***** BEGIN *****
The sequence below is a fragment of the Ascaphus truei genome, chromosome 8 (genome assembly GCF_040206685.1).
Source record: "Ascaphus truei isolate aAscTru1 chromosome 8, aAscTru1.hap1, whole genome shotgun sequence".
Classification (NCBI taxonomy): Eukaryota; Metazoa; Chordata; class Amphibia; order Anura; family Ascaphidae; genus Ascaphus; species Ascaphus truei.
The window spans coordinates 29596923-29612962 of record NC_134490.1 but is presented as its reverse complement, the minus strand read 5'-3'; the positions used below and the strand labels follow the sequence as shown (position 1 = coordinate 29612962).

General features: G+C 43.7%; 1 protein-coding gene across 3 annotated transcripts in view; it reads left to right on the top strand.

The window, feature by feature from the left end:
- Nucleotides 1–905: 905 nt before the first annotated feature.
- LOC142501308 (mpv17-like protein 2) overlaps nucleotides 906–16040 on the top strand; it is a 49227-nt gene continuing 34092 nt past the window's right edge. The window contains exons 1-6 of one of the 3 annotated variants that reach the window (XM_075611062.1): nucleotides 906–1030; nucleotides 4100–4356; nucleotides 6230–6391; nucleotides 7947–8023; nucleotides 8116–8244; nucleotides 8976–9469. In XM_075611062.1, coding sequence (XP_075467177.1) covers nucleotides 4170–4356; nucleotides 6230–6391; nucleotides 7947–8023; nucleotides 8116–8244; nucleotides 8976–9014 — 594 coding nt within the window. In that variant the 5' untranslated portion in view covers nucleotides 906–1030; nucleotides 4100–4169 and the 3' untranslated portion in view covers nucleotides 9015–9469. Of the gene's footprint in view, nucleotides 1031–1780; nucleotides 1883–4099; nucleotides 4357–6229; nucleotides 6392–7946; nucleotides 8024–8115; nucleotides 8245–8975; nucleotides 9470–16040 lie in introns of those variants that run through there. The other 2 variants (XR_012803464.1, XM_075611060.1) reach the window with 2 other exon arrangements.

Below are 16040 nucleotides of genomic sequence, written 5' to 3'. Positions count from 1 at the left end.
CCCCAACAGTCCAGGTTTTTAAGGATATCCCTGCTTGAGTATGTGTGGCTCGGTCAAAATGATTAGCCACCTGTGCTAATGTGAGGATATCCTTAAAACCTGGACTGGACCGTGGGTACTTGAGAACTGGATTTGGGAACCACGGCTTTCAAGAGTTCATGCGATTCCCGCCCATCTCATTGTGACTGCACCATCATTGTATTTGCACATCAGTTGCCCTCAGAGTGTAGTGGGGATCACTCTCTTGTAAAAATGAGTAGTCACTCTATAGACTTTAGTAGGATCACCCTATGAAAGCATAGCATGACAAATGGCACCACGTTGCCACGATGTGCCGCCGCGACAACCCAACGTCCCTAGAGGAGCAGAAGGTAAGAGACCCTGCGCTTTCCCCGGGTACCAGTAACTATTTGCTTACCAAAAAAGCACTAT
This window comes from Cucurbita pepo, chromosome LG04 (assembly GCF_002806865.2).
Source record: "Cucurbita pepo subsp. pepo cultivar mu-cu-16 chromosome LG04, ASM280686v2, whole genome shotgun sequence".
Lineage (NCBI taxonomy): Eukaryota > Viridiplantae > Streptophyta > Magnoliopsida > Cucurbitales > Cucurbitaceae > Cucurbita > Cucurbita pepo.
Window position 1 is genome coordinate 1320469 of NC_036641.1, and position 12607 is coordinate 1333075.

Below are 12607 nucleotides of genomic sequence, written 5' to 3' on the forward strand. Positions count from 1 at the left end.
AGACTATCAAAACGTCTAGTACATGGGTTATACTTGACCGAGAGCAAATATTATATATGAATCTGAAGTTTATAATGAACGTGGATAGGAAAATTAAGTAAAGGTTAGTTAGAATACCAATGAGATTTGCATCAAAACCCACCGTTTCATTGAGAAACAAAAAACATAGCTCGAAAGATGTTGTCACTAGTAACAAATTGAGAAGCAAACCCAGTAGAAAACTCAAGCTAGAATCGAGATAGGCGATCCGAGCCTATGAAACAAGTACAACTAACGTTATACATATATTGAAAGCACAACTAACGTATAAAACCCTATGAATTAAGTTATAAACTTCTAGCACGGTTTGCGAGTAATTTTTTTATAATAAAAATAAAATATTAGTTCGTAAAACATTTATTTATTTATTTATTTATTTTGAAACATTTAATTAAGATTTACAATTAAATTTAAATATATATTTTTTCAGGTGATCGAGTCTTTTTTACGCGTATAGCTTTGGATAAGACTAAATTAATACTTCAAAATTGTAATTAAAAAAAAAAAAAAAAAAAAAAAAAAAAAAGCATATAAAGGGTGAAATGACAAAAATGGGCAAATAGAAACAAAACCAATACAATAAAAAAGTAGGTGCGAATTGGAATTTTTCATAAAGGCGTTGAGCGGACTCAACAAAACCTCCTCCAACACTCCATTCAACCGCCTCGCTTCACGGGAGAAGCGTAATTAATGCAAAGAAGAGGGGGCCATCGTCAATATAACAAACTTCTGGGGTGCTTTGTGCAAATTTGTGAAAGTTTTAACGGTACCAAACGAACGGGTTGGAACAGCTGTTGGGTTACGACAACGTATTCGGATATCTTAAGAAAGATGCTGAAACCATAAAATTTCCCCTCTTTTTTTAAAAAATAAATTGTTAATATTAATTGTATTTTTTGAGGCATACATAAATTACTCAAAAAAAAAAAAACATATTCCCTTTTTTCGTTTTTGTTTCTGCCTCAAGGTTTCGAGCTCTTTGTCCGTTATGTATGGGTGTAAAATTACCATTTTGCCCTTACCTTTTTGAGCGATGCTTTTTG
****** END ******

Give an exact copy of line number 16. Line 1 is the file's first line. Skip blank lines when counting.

AGACTATCAAAACGTCTAGTACATGGGTTATACTTGACCGAGAGCAAATATTATATATGAATCTGAAGTTTATAATGAACGTGGATAGGAAAATTAAGTAAAGGTTAGTTAGAATACCAATGAGATTTGCATCAAAACCCACCGTTTCATTGAGAAACAAAAAACATAGCTCGAAAGATGTTGTCACTAGTAACAAATTGAGAAGCAAACCCAGTAGAAAACTCAAGCTAGAATCGAGATAGGCGATCCGAGCCTATGAAACAAGTACAACTAACGTTATACATATATTGAAAGCACAACTAACGTATAAAACCCTATGAATTAAGTTATAAACTTCTAGCACGGTTTGCGAGTAATTTTTTTATAATAAAAATAAAATATTAGTTCGTAAAACATTTATTTATTTATTTATTTATTTTGAAACATTTAATTAAGATTTACAATTAAATTTAAATATATATTTTTTCAGGTGATCGAGTCTTTTTTACGCGTATAGCTTTGGATAAGACTAAATTAATACTTCAAAATTGTAATTAAAAAAAAAAAAAAAAAAAAAAAAAAAAAAGCATATAAAGGGTGAAATGACAAAAATGGGCAAATAGAAACAAAACCAATACAATAAAAAAGTAGGTGCGAATTGGAATTTTTCATAAAGGCGTTGAGCGGACTCAACAAAACCTCCTCCAACACTCCATTCAACCGCCTCGCTTCACGGGAGAAGCGTAATTAATGCAAAGAAGAGGGGGCCATCGTCAATATAACAAACTTCTGGGGTGCTTTGTGCAAATTTGTGAAAGTTTTAACGGTACCAAACGAACGGGTTGGAACAGCTGTTGGGTTACGACAACGTATTCGGATATCTTAAGAAAGATGCTGAAACCATAAAATTTCCCCTCTTTTTTTAAAAAATAAATTGTTAATATTAATTGTATTTTTTGAGGCATACATAAATTACTCAAAAAAAAAAAAACATATTCCCTTTTTTCGTTTTTGTTTCTGCCTCAAGGTTTCGAGCTCTTTGTCCGTTATGTATGGGTGTAAAATTACCATTTTGCCCTTACCTTTTTGAGCGATGCTTTTTG